What’s better on a hot, Australian summer day than a pint of amber coloured, hoppy richness? It’s the unrivalled beer of Australia, but do you know what exactly sets pale ales apart from other beers, and where they came from originally? Whether you’re a pale ale enthusiast keen to learn more, or a beer newbie looking to grow your knowledge, we think you’ll learn something new and cool about this delicious beer.

Pale ale: what do hops taste and smell like?

If you’ve never tried pale ale it can be frustrating when people say it tastes hoppy, like that means anything…


Hoppy generally means bitter, tangy, or even grapefruit-like in taste. It may be helpful to know that hops were originally added to beer to balance out residual sugar to avoid the beer being too sweet, as well as for its antimicrobial properties. Hoppy beers usually smell pretty tangy and fruity as well, as opposed to more understated lagers and pilsners.

What does IPA stand for?

IPA, the most commonly known of the pale ales, is an acronym for Indian Pale Ale. Why Indian? Is it because they were originally brewed in India? Not quite. In reality, the IPA was developed in England around the 1840s and was a variety of pale ale brewed specifically to be exported to colonies such as India. They pushed the hops to malt ratio in the favour of hops because it was found that strongly hopped beers did better on the long journey to India. This led to the specific brewing of export-only, extra hoppy beers – the IPA.

As a bonus, upon tasting IPA many beer drinkers around the world preferred the hoppy flavour of the exportable IPA, which is why it’s still so popular today.

IPA vs IIPA vs XPA vs APA vs Pale Ale

Pale ales have exploded in popularity in recent years. Sometimes it seems like breweries are crafting new beer types out of thin air, meaning it can be hard to keep up with what sets one type apart from another. In fact, many of these categories are quite new, and not all are officially recognised (such as the XPA), which gives breweries more space for interpretation and creative flair when labelling their beers. What does this mean for you? Trust your taste buds and allow yourself to ask questions about a new pale ale you’re trying out because there are few hard and fast rules.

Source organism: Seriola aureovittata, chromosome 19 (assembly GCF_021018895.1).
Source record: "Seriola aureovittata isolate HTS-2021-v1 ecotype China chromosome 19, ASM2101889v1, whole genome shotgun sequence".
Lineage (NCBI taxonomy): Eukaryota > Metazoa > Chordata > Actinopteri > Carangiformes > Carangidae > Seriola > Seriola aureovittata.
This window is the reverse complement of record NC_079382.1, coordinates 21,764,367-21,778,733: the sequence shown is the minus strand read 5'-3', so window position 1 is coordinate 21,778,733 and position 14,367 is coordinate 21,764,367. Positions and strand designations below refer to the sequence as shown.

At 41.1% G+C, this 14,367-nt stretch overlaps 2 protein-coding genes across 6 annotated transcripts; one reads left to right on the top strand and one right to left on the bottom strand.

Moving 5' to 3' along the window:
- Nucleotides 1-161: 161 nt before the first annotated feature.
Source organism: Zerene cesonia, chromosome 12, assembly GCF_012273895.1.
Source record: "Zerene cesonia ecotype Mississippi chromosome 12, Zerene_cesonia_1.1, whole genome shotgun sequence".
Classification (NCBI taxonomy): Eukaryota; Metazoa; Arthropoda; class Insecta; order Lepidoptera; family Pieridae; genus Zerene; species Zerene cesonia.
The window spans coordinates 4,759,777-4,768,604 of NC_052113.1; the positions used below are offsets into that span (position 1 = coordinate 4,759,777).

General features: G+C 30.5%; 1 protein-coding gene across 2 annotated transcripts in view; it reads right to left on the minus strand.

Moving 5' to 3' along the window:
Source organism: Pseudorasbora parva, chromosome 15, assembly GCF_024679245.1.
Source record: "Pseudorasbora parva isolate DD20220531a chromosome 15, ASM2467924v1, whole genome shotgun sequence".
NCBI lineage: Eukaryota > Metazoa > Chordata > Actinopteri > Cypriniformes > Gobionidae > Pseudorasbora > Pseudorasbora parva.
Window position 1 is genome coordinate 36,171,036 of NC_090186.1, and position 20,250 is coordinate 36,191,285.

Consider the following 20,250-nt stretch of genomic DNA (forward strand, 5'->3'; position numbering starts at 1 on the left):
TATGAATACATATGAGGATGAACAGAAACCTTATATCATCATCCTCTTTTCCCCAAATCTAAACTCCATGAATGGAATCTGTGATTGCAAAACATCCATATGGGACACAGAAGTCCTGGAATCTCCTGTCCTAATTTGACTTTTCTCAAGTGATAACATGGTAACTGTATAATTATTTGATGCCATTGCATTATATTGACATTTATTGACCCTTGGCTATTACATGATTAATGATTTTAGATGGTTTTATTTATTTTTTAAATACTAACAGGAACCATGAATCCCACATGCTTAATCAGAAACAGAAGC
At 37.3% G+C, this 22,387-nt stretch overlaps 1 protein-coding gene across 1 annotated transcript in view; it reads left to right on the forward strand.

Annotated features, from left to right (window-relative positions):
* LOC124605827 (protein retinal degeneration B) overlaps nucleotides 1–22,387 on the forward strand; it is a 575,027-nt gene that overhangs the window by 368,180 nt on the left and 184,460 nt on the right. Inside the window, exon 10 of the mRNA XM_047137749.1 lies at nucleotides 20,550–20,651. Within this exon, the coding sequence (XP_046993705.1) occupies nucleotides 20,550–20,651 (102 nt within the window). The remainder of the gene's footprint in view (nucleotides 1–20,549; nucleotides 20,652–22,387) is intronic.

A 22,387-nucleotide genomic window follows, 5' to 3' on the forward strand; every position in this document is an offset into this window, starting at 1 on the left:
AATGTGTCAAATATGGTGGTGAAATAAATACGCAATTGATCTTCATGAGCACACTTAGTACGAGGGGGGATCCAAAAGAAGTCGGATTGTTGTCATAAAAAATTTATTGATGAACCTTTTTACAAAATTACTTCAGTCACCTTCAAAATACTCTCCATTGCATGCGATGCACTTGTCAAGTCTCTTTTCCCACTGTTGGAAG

What’s a pale ale? A pale ale is a beer brewed with mostly pale malts for a more equal malt-to-hop ratio. They were first brewed around 1703.
What’s an APA? APA, or American pale ale is lighter and fruitier than other pale ales, with a noticeable citrusy kick. Their hops to malt ratio are more balanced than that of the IPA, meaning it’s a tarter, lighter beer.
What’s an IIPA? IIPAs, or Imperial Indian pale ales, are also known as Double IPAs. They are much happier than other pale ales and have an alcohol content above 7.5%.
What’s an XPA? XPA stands for extra pale ale and is recognised for being extra pale and extra hoppy. Pretty simple really.

Calories in an IPA

Beer is famously likened to ‘liquid bread’ due to its high nutrient and calorie content, and pale ales are no different. While each brand will vary slightly, a stock standard 330 bottles of pale ale clocks in at around 160 – 220 kcal. This means that a six-pack could have as many as 1300 kcal, which is more than half your daily recommended intake. So if you’re watching your calories, maybe consider sticking to a dry wine, or gin and soda instead.

Alcohol content

As you’ve learnt already, alcohol content can vary quite a bit. Classic pale ales typically start at around 5% while more boutique brews can go up to 12%. The strongest pale ale available is BrewDog Sink the Bismarck, an IIPA sitting at a whopping 41%.

The best glasses for pale ale

Yes, the vessel you drink your pale ale from matters. Depending on the type of pale ale you have, you’ll want a different glass to match. Some of these include an oversized wine glass, a pint glass, a mug, a tulip glass, a snifter, and a chalice. If you’re passionate about beer we suggest reading up on it. But that said, you can never go too wrong with a chilled tulip glass.

The best Australian brands

Plenty of delicious Australian-brewed ales have cropped up in recent years. Some of our faves (and some of the highest ranked in Australia) are:

Balter XPA (QLD)

BalterXPACans

Stone & Wood Pacific Ale (NSW)

StoneWoodPacific

Kaiju Krush! (VIC)
KaijuKrushCan

What’s your favourite? Do you prefer it heavy on the hops, or more balanced? Whatever you’re in the mood for, trust that we’ve got an ice-cold six pack ready for delivery.

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